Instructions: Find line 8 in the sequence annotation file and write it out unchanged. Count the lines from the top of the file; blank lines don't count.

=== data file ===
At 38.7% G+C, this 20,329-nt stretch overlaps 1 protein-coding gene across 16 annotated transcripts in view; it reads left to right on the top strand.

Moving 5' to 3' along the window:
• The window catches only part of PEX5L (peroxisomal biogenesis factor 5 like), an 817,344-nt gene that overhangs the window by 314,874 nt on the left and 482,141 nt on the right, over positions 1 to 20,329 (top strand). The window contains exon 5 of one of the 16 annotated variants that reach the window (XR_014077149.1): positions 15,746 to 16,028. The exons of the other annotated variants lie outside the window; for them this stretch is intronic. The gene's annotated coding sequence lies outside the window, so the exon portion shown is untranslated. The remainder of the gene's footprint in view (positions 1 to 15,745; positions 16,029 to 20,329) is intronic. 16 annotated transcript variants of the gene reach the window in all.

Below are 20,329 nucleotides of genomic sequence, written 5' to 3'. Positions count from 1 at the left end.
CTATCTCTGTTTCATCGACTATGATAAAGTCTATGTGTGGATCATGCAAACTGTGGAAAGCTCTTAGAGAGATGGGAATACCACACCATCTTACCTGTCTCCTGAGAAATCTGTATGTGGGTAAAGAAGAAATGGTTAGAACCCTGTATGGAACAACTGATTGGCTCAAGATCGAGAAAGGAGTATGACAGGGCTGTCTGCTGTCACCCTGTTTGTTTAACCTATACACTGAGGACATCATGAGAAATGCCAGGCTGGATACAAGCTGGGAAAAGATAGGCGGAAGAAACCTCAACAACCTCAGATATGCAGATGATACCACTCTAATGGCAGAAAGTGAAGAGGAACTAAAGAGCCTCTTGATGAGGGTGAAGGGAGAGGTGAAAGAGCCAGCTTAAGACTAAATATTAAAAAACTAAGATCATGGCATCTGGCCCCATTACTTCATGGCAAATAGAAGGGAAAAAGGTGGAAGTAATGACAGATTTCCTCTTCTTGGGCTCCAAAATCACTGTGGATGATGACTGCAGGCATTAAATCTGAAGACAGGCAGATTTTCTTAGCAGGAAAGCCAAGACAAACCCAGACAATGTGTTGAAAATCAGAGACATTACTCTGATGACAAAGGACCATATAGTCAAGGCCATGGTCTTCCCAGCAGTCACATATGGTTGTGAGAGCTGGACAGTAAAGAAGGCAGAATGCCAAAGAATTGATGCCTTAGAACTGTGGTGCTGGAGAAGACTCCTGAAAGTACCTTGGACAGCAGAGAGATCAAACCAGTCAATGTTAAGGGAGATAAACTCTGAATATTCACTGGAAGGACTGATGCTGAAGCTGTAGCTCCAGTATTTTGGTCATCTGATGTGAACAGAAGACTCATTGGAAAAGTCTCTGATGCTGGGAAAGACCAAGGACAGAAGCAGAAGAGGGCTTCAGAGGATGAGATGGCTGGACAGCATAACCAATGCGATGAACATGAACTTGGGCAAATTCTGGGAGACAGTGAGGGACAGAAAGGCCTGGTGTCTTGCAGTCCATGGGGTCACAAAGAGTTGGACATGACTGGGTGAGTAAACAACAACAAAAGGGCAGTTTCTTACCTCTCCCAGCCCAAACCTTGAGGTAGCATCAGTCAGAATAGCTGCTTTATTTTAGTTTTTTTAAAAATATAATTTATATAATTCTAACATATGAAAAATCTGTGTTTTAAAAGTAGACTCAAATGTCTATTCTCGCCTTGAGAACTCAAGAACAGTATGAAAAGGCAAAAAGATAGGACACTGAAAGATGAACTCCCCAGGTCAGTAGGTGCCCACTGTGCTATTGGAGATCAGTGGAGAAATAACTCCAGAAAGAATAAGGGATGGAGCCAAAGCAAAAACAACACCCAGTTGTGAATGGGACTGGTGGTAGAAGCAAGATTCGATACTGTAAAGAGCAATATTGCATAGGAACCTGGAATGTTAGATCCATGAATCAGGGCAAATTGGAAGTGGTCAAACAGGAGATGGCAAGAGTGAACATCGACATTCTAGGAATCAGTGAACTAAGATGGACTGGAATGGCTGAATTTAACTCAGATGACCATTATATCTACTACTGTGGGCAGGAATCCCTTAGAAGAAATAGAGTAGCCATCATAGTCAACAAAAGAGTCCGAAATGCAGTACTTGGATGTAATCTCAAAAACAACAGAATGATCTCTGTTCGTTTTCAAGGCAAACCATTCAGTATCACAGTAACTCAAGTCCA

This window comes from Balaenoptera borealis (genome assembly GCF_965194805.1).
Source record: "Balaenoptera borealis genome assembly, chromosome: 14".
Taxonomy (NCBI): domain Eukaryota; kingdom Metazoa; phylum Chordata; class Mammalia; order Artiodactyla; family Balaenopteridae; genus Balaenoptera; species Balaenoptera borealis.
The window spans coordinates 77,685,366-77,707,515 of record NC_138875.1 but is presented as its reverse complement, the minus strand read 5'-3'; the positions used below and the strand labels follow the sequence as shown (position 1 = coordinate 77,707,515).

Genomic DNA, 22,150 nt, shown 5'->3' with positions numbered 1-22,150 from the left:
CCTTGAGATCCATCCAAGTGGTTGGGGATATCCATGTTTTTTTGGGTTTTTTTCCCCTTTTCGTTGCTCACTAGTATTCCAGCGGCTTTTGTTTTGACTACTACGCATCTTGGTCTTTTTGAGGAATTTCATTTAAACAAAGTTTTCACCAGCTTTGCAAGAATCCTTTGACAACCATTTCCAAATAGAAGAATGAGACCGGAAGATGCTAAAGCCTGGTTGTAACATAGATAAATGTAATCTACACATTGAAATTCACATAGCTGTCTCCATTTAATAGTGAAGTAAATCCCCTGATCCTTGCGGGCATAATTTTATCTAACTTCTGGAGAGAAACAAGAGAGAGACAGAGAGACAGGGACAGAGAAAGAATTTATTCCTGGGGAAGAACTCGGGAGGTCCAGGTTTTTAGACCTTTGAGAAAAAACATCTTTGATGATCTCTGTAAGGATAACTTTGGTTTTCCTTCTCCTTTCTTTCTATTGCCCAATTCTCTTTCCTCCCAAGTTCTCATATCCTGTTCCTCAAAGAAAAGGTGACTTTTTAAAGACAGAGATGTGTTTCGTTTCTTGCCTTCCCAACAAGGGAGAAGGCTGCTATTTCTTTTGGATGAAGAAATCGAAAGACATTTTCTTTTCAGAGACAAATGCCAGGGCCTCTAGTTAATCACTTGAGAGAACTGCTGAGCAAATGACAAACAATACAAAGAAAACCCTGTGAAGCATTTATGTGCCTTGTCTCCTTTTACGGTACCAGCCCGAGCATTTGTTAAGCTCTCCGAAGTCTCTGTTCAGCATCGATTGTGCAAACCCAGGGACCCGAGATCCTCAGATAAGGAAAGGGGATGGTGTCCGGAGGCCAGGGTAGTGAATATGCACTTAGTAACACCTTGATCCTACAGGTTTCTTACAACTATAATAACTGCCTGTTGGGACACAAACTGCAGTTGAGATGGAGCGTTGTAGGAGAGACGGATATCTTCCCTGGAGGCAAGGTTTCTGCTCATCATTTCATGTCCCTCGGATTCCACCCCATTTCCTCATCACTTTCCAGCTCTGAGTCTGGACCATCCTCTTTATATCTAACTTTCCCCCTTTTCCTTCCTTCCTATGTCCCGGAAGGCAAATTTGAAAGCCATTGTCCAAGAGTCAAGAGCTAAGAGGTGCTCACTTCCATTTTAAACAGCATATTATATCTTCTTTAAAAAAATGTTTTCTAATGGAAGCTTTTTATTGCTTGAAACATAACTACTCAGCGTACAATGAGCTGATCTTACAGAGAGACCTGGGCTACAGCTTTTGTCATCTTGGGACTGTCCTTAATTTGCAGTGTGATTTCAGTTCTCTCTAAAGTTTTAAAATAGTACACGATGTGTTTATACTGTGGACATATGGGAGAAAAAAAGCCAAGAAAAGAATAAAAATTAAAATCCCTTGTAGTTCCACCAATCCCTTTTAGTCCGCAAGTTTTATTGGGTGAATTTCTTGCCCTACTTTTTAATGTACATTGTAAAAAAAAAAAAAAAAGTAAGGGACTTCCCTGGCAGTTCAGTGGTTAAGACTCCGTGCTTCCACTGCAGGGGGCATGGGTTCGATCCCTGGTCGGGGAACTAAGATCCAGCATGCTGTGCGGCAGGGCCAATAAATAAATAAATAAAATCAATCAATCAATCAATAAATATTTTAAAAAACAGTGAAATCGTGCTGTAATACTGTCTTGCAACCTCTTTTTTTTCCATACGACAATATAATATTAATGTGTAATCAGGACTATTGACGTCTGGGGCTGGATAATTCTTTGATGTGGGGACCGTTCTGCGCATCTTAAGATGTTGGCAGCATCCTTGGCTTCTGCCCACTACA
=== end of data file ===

Taxonomy (NCBI): domain Eukaryota; kingdom Metazoa; phylum Chordata; class Mammalia; order Artiodactyla; family Balaenopteridae; genus Balaenoptera; species Balaenoptera borealis.